by Joe Shea
American reporter correspondent
April 2, 2011
KORAN-BURNING: WHO'S TO BLAME FOR THE DEATHS?
TRENTON, N.J., March 31, 2011 -- The change of seasons, especially in the East, brings bucolic dreams of springtime, and of its sister, baseball. And once again, it is Opening Day.
For many, the game recaptures a pastoral time and the remembrance of childhood aimlessly spent, rather than the problems of free-agency and steroids, the greed of players and owners alike, and the spiraling problems of baseball today.
Sixty years ago, the man who had been voted the greatest living baseball player of his generation retired at the age of 37. Twelve years ago today, he died quietly. Few of us remember him playing baseball.
Joe DiMaggio was celebrated then as the complete ballplayer, the one whose name is linked to the most difficult of all records- the 56-game hitting streak.
Baseball historians wax eloquent, saying that this achievement shows how the game can overcome the very limitations of morality. Such odds-defying consistency proves that we can triumph over failure and even over death itself. `Baseball writing is a game of great hyperbole. But still, in more modest terms, DiMaggio remains fixed in the popular imagination long after any of us can remember seeing him play. He has become a graceful American icon-a hero like Achilles, about whom Homer wrote eons ago.
But enduring heroes are individuals whose achievements are linked with causes and ideologies greater than they. For us, DiMaggio is a symbol of endurance, of grace under pressure, of consistency at high levels of achievement.
Even his disastrous marriage to Marilyn Monroe ends up playing well. For when all is said and done, he, of all her lovers, was the only one to tend to her remains. He sent roses every week to her gravesite for more than two decades. As she once said, .How can I get angry with Joe, for he loved me so.
Monroe thoughtlessly remarked to him once, upon returning from entertaining the troops in South Korea,"You don't know what it's like to hear such cheering."
"Yes, I do," DiMaggio replied.
In his lifetime, DiMaggio became for Americans the symbol of excellence. When he asked why he played so intensely while hurt, he said that somewhere in the stands was a kid who had never seen him play before. Achievement, excellence and upholding standards - internal and demanding - are today the rare characteristics associated with his name.
Joe DiMaggio came to represent a unique and once-common view of manhood in contemporary America- a style and substance that is now gone. He grew up in a traditional Italian-American circle of quiet and sullen men who realized that life is harsh, love is passing and death is one's constant companion.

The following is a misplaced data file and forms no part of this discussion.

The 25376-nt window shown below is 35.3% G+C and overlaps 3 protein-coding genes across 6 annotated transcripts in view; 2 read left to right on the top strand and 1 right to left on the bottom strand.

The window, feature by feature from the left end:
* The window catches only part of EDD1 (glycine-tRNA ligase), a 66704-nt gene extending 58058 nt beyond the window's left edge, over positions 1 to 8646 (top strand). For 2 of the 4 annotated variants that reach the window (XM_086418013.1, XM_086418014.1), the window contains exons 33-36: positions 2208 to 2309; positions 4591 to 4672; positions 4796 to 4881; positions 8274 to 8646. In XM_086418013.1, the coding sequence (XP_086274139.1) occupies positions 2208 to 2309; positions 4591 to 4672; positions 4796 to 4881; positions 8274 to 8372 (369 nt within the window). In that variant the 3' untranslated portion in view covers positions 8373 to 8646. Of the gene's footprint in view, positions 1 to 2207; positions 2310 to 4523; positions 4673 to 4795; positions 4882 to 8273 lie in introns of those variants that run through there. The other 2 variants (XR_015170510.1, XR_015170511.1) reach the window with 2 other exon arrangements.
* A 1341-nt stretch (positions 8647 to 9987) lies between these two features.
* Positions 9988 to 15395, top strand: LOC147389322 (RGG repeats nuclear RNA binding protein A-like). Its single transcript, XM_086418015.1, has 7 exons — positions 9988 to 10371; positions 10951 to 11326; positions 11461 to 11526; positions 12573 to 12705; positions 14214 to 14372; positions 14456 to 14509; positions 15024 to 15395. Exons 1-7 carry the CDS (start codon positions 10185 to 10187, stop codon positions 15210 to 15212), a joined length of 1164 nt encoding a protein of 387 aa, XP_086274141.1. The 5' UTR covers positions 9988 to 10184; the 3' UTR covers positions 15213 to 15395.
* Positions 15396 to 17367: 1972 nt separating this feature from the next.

Men of his generation lived in a world of intense competition, proud loyalties and strong endurance. They believed in traditional roles, set expectations and personal honor. They conducted their day-to-day business with a handshake and their word.
The family, the schools and the church believed in training children in rigorous moral codes of right and wrong, obligation and commitment. It was a view of manhood with clear expectations that infused the uncertainty of adolescence with certain rites of passage.
Boys were told that men do not show emotion. They do not cry. They do not whine and complain. This emotional callousness produced a more resilient male- one that is seen now for what it is; a period piece. DiMaggio never departed from this pattern of behavior.
DiMaggio was not as much fun as Babe Ruth, but he was more noble, he was more classical and he was almost ethereal at times, in setting his achievements in stone. He set the standards of excellence he lived by.
He became an American icon, not just because of sports or popular culture, but often in spite of them. He performed almost flawlessly, without effort, it seemed, while he defied the physical pain and the emotional tension inside him.
Our society has moved away from the traditional assumptions, away from understandings that DiMaggio and his generation of men took for granted. But the excesses of the present will lead to a re-evaluation of the past.
When that happens again and again, DiMaggio will remain immortal, for another icon will be denied flesh and blood, and thus will become the idealized example of a far different way of life that has a rediscovered appeal.
AR Correspondent Michael Riccards is a political scientist, writer, and professor, and winner of Fulbright, Henry Huntington and National Endowment for the Arts fellowships. Riccards has been the president of three American colleges and has writes on public policy, the political process, and the American presidency.